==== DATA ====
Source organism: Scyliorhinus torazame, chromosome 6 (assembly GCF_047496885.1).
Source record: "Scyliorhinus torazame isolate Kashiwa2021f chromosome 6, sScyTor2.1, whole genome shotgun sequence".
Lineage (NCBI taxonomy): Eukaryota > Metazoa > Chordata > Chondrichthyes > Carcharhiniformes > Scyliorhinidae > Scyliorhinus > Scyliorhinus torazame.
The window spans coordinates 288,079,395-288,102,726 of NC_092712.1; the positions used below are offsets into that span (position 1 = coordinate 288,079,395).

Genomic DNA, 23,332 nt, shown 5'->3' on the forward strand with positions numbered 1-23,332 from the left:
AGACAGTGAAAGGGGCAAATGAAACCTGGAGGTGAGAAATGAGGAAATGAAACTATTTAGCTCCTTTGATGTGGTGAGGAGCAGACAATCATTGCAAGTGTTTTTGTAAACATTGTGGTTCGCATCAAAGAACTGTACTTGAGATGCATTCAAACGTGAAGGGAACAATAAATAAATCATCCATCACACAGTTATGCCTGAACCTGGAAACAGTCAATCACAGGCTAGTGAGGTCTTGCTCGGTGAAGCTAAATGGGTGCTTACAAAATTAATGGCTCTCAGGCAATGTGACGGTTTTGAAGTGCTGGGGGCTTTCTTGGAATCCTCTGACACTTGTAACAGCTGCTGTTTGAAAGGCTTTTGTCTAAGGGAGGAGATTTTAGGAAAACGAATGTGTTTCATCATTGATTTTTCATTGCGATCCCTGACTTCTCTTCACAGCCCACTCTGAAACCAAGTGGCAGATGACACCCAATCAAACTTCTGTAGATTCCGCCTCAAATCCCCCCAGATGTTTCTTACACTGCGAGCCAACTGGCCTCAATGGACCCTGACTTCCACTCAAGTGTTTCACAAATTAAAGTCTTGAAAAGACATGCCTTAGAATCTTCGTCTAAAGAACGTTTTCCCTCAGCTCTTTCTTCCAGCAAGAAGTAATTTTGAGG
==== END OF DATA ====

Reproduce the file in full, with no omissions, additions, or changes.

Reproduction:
Source organism: Scyliorhinus torazame, chromosome 6 (assembly GCF_047496885.1).
Source record: "Scyliorhinus torazame isolate Kashiwa2021f chromosome 6, sScyTor2.1, whole genome shotgun sequence".
Lineage (NCBI taxonomy): Eukaryota > Metazoa > Chordata > Chondrichthyes > Carcharhiniformes > Scyliorhinidae > Scyliorhinus > Scyliorhinus torazame.
The window spans coordinates 288,079,395-288,102,726 of NC_092712.1; the positions used below are offsets into that span (position 1 = coordinate 288,079,395).

Genomic DNA, 23,332 nt, shown 5'->3' on the forward strand with positions numbered 1-23,332 from the left:
AGACAGTGAAAGGGGCAAATGAAACCTGGAGGTGAGAAATGAGGAAATGAAACTATTTAGCTCCTTTGATGTGGTGAGGAGCAGACAATCATTGCAAGTGTTTTTGTAAACATTGTGGTTCGCATCAAAGAACTGTACTTGAGATGCATTCAAACGTGAAGGGAACAATAAATAAATCATCCATCACACAGTTATGCCTGAACCTGGAAACAGTCAATCACAGGCTAGTGAGGTCTTGCTCGGTGAAGCTAAATGGGTGCTTACAAAATTAATGGCTCTCAGGCAATGTGACGGTTTTGAAGTGCTGGGGGCTTTCTTGGAATCCTCTGACACTTGTAACAGCTGCTGTTTGAAAGGCTTTTGTCTAAGGGAGGAGATTTTAGGAAAACGAATGTGTTTCATCATTGATTTTTCATTGCGATCCCTGACTTCTCTTCACAGCCCACTCTGAAACCAAGTGGCAGATGACACCCAATCAAACTTCTGTAGATTCCGCCTCAAATCCCCCCAGATGTTTCTTACACTGCGAGCCAACTGGCCTCAATGGACCCTGACTTCCACTCAAGTGTTTCACAAATTAAAGTCTTGAAAAGACATGCCTTAGAATCTTCGTCTAAAGAACGTTTTCCCTCAGCTCTTTCTTCCAGCAAGAAGTAATTTTGAGG